[1-Prairie coulee in southern Saskatchewan - click to enlarge]
In July 1874, Samuel Steele began his trip west in service with the North West Mounted Police from Manitoba.
[2-Red River Cart in 1870]
The cavalcade that left Manitoba had assorted wagons, Red River carts, oxen, cattle, farming equipment, provisions and horses. Steele’s group under Inspector Jarvis left the main force at La Roche Percée (west of Estevan, Saskatchewan in the Souris River valley where there is a National Historic Site, 254 miles west of the Red River) to travel to Fort Edmonton via Fort Ellice and Fort Carlton, a distance of 875 miles by trail. The Assiniboine nation lived in Roche Percée in the 1700s and ate the wild plums that grew there. Before the arrival of the European settlers the area was known as a battleground. The NWMP continued their journey on August 3rd making their way to Fort Ellice, a Hudson’s Bay Company post, located on Beaver Creek near the confluence of the Assiniboine and Qu’Appelle Rivers. The wooded countryside before La Roche Percee changed to undulating grasslands which improved the horses’ and cattle’s health.
Fort Ellice was reached on August 14th (near present day St-Lazare in west-central Manitoba just east of the Saskatchewan border), 130 miles from La Roche Percee. It had been built in 1831 by the Hudson’s Bay Company in an area known as Rupert’s Land, and was on the Carlton Trail that ran from the Red River Settlement to Fort Edmonton. The fort was a large fenced enclosure with dwellings and stores, located on the bank of the Assiniboine River several hundred feet above, surrounded by bluffs of aspen and poplar. Steele noted the valley was more than a mile wide, partly timbered with meadows on which large herds of ponies and cattle were grazing. Their own horses and cattle were turned out on the flats, where the troops soon learned there were quicksand traps in many places and had to rescue their animals on several occasions.
When they left Fort Ellice on August 18th, they left behind the quartermaster, sick men, half the cows and calves, some provisions, stores and several horses in poor condition. Map of northwest portion of NWMP journey.
While they traveled it was noted that prairie fires had damaged the poplar groves in the grasslands. The aboriginals and half-breed buffalo hunters would set the prairies on fire so the buffalo would come to their area for the rich, green grass that would appear in the spring. There was a scarcity of trees except where the lakes and creeks were numerous, due to the country being burned every year.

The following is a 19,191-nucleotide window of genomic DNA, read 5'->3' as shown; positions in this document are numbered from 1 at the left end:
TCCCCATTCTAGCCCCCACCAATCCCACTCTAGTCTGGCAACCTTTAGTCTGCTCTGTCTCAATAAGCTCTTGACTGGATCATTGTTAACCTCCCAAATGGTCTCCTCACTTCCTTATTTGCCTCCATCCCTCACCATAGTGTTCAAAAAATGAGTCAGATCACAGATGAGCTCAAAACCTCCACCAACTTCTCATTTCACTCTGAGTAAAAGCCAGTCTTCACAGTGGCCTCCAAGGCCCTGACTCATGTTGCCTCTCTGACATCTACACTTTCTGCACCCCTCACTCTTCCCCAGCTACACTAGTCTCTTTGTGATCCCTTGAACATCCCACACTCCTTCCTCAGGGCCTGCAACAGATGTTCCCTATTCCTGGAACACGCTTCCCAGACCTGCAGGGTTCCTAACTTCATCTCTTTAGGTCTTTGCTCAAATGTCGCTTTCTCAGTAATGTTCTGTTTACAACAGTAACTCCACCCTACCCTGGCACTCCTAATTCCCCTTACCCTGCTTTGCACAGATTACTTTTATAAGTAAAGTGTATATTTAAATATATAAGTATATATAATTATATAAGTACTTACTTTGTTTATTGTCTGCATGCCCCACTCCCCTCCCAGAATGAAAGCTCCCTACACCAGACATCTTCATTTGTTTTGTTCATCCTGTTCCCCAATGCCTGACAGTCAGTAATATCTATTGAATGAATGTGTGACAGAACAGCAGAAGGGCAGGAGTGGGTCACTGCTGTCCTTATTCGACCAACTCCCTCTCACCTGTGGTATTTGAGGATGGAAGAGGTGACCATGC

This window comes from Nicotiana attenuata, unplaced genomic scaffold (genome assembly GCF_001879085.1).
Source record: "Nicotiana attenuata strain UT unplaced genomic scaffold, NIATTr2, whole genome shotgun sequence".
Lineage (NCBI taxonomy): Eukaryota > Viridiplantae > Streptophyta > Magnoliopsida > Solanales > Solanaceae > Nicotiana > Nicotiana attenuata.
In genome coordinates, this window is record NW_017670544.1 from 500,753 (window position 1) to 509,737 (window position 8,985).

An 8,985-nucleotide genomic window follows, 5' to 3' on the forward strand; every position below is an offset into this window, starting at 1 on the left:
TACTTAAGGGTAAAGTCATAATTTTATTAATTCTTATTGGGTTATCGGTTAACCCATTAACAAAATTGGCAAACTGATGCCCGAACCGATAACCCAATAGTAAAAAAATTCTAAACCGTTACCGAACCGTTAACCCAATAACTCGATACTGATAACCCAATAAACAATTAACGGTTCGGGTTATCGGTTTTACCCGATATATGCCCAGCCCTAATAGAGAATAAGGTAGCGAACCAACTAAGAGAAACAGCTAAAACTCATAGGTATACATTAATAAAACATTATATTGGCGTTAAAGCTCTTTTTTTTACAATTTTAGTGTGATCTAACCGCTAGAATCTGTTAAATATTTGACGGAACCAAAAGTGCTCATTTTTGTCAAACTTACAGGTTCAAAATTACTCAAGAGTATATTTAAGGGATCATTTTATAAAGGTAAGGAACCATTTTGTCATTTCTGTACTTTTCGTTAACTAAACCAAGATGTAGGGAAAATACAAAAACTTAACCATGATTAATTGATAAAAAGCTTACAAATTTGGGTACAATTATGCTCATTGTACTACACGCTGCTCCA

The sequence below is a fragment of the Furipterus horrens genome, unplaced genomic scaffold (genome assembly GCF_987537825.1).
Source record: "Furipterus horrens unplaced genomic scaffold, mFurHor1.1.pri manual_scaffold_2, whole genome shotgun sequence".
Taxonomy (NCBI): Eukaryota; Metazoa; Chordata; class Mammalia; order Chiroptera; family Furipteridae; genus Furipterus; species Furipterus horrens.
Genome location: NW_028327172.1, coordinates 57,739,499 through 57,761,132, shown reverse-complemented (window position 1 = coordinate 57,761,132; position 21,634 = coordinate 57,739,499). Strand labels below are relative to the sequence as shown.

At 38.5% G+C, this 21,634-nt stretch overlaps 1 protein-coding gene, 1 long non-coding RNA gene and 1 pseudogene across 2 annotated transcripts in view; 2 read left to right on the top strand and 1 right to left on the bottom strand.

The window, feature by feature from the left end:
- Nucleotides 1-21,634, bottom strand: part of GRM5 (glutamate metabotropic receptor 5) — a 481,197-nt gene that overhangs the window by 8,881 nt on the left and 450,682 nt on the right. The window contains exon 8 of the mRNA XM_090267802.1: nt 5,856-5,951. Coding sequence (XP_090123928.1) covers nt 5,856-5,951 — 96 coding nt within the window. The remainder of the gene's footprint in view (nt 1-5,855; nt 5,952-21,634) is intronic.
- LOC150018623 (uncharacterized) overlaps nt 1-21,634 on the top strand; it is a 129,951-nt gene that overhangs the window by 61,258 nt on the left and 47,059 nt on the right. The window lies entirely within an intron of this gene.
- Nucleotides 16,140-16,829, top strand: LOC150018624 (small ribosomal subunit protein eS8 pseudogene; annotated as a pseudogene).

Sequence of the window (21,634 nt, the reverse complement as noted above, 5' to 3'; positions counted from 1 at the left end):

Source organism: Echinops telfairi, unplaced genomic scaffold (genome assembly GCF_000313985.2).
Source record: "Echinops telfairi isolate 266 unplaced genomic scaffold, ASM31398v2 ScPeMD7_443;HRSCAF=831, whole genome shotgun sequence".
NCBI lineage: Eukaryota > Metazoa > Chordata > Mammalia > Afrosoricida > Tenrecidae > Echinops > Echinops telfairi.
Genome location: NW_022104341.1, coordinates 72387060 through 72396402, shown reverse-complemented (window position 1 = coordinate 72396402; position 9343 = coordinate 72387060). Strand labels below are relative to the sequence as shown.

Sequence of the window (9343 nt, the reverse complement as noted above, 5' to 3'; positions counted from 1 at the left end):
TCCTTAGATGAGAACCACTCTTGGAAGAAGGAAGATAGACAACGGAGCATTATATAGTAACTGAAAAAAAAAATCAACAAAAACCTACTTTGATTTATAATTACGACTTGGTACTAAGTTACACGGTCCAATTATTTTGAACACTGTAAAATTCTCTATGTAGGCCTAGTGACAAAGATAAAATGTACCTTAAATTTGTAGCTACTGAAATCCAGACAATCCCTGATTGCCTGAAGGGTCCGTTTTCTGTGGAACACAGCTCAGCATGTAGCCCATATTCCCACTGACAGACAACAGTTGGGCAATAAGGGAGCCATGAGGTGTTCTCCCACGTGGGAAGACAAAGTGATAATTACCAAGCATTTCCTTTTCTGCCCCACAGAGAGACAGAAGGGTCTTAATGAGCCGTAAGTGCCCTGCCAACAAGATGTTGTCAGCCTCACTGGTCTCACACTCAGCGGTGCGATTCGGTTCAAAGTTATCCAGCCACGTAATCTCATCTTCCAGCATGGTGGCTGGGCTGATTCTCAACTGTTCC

On their journey they met groups of red river carts driven by hunters, freighters and traders with buffalo robes, dried meat and pemmican. Steele describes pemmican as being “a stew of pemmican, flour, wild onions and preserved potatoes”. The aboriginals made their pemmican with strips of buffalo, deer, caribou meat that was dried and smoked over a fire, then later pounded into flakes, then mixed with fat from bone marrow and either Saskatoon berries or Chokecherries. The heated mixture was poured into buffalo hide bags of 45 or 90-pound capacity. The quantities were made to last from a season up to four years. ParksCanada mentioned that pemmican was not often offered at trading posts as a product.
[3- Fort Carlton Historic Provincial Site - click to enlarge]
Eight weeks later, weary of making eight miles per day on diminishing rations, they arrived at Fort Carlton (located near what is now Duck Lake, Saskatchewan and where there is a provincial historic site) for a week’s rest.
[4- Area outside Fort Carlton]
[6-Fort Carlton Sign - click to enlarge]
[7- Fort Carlton]
[8- Fur shed]
[9-Officer's bed with buffalo skin and HBC blanket]